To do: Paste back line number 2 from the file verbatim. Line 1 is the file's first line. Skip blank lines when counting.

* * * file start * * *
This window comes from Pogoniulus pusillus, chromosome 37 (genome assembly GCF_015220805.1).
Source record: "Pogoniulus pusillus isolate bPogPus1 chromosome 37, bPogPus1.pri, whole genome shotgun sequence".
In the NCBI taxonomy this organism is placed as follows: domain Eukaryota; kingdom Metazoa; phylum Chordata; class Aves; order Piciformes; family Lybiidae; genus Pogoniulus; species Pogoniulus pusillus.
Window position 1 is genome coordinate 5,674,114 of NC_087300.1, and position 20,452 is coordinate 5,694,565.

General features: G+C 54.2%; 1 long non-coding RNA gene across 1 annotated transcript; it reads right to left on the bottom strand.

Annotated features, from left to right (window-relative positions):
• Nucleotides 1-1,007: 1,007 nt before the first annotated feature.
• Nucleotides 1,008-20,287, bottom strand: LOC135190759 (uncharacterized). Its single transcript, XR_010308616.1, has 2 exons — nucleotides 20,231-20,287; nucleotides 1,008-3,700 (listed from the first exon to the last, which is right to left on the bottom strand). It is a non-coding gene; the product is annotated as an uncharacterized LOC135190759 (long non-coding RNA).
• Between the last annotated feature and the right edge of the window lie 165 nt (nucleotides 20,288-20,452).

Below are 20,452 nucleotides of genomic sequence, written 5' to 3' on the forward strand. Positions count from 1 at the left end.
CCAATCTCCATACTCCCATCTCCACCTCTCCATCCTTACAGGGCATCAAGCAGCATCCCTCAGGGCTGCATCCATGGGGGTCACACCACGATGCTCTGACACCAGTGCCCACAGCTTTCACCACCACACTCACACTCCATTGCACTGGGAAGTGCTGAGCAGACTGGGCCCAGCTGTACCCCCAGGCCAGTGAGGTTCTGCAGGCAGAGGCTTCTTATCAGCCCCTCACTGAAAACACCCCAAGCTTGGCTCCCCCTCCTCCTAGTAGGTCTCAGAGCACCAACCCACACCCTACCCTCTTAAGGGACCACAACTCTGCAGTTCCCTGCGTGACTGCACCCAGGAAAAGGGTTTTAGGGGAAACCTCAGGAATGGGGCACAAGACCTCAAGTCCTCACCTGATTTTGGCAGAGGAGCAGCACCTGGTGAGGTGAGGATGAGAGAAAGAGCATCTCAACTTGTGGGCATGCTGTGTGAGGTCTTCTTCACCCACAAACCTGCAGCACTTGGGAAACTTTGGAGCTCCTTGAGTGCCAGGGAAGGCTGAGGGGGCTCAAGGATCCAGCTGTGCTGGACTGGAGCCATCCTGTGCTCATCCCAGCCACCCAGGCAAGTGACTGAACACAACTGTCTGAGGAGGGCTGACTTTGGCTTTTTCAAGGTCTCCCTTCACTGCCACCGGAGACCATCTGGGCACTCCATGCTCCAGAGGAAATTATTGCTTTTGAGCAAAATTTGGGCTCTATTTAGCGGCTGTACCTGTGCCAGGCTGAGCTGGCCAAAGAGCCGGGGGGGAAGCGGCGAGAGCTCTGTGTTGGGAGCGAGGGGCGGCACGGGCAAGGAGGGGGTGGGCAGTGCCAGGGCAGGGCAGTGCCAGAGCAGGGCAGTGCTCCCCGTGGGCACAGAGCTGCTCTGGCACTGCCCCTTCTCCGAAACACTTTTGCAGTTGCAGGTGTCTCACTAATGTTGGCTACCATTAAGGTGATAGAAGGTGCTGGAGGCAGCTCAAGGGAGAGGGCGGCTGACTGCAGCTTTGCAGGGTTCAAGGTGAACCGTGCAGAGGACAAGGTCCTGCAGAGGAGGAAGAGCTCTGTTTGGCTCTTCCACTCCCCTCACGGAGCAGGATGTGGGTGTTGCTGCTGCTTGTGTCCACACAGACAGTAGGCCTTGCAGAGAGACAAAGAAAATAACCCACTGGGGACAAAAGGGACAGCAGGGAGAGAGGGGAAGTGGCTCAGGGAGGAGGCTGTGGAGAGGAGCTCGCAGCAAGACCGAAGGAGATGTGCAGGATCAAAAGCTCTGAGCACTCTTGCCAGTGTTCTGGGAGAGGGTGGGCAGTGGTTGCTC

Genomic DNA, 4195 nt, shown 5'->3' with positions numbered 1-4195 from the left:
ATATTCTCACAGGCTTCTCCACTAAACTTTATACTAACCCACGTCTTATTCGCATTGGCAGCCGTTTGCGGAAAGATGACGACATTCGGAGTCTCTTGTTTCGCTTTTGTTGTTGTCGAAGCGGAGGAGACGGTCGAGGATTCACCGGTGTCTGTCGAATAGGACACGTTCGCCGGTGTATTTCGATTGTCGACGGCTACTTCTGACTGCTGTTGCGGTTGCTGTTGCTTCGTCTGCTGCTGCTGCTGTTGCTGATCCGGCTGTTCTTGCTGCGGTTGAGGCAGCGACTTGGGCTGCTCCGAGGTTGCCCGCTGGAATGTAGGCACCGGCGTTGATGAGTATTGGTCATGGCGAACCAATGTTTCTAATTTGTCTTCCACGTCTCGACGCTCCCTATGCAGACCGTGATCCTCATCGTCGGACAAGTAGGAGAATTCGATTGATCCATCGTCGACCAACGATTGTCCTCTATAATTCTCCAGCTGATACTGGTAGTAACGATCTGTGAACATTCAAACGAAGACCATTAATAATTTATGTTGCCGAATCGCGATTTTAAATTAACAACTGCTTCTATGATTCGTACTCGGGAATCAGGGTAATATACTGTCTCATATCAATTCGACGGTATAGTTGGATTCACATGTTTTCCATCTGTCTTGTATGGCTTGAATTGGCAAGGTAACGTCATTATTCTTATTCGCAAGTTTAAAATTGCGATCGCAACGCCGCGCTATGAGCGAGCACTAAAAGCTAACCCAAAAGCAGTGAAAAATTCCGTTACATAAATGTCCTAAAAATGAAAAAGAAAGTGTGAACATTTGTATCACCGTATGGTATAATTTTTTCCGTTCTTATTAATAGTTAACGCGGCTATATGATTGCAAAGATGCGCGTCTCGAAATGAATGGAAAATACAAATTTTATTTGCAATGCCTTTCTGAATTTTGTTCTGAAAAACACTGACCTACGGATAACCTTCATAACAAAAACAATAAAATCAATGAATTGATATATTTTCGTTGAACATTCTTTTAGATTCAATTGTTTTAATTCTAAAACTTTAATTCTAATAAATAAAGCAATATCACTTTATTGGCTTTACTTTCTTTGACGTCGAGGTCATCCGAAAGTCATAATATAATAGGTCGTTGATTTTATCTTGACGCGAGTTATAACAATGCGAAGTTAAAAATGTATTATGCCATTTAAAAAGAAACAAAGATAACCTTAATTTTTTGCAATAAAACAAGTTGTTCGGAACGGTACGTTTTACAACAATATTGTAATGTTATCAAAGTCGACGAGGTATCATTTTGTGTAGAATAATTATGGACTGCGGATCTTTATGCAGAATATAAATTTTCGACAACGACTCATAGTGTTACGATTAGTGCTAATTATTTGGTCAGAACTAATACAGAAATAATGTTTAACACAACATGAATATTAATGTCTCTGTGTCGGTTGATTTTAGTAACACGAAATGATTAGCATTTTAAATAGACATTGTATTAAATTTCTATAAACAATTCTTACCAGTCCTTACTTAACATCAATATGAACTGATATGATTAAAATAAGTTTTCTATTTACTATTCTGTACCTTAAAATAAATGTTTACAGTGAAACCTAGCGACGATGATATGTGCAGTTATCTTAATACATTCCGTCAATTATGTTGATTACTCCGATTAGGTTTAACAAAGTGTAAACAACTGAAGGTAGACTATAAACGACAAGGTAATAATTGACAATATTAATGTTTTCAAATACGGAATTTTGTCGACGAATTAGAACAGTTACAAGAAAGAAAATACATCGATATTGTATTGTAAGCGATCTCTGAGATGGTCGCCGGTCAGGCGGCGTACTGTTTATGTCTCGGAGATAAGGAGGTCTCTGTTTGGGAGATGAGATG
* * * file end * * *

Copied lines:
Source record: "Pogoniulus pusillus isolate bPogPus1 chromosome 37, bPogPus1.pri, whole genome shotgun sequence".